W3C home > Mailing lists > Public > whatwg@whatwg.org > February 2012

[whatwg] RWD Heaven: if browsers reported device capabilities in a request header

From: Charles Pritchard <chuck@jumis.com>
Date: Tue, 07 Feb 2012 12:24:23 -0800
Message-ID: <4F318877.1050904@jumis.com>
On 2/7/2012 11:52 AM, Matthew Wilcox wrote:
> On 7 February 2012 17:59, Boris Zbarsky<bzbarsky at mit.edu>  wrote:
>
>> On 2/7/12 12:32 PM, Matthew Wilcox wrote:
>>   In what circumstances might this cause breakages?
>> Whenever the server developer makes dumb assumptions.  Which they do all
>> the time.  _All_ the time.
>>
>>
>>   And how could it possibly lock out any devices?
>> See my earlier example of a "desktop-class" touchscreen system that's
>> shipping right now.  Every single concrete proposal I've seen so far in
>> this thread would lock it out of actually using its touch capabilities on
>> sites that would support such capabilities fine on other devices.
>
> I don't think I have enough knowledge of the case in point to argue either
> way, but I'm confused how this would be the case at the moment.


We already see some frustrating lockout with websites that detect mobile 
user agents. They forward the agent to their special mobile website, 
where they will often popup an alert ("Please download our APP!!!") 
every single time you visit the page. Their mobile site is frequently 
crippled, limited to only a few options, and the mobile browser is often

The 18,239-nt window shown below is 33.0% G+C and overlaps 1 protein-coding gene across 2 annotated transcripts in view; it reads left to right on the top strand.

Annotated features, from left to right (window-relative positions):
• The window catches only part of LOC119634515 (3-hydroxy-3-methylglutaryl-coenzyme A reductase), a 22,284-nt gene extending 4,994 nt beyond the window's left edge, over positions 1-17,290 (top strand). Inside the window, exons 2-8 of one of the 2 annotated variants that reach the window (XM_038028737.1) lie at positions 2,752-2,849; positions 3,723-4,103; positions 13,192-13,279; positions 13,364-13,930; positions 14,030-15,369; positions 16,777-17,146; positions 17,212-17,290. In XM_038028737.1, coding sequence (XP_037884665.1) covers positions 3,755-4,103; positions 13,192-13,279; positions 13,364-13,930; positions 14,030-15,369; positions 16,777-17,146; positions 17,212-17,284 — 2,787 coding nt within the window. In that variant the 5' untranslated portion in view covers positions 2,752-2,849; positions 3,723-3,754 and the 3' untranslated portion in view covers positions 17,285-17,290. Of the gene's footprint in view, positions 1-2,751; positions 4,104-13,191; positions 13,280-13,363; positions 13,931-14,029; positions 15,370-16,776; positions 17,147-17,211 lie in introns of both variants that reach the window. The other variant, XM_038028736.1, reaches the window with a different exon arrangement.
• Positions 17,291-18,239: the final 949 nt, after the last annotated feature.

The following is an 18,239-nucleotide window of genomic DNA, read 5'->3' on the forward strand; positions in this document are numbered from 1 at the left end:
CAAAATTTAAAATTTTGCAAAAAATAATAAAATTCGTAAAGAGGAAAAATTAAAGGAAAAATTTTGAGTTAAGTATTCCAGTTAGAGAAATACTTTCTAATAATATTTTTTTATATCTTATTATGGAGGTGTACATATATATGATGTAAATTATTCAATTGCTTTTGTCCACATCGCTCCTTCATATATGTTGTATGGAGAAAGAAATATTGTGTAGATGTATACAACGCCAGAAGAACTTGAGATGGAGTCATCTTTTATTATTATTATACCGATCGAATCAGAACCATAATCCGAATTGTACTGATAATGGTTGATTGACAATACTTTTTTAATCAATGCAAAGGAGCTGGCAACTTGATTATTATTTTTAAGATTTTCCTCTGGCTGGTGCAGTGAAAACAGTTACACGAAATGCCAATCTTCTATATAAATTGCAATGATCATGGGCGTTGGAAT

capable of viewing the full desktop site at a reasonable screen width. 
Now, as sites mature, they have figured out to include a "Desktop 
Version" toggle, which is a big help. It's still frustrating that there 
are a few steps in between.

These sites make an assumption, that the screen size has something to do 
with device capability. The screen size has to do with how much 
information the viewer has decided to consume at one time.

I'm frequently using browser zoom (though I use OS zoom as well), and I 
don't need to be forwarded to the "mobile site" while I'm browsing on my 
desktop just because I'm not wearing my glasses. That said, I do try to 
work with my applications so that the "mobile" interface is an interface 
that I would like to use on my desktop when I'm zoomed in. That middle 
ground works well for me.


>>      Now obviously it's also good for the web in various ways, if people
>>>     use the information "correctly" and such.  My faith in this is
>>>     somewhat tarnished by the fact that every concrete proposal for
>>>     using it that I've seen seems to be broken by design, which means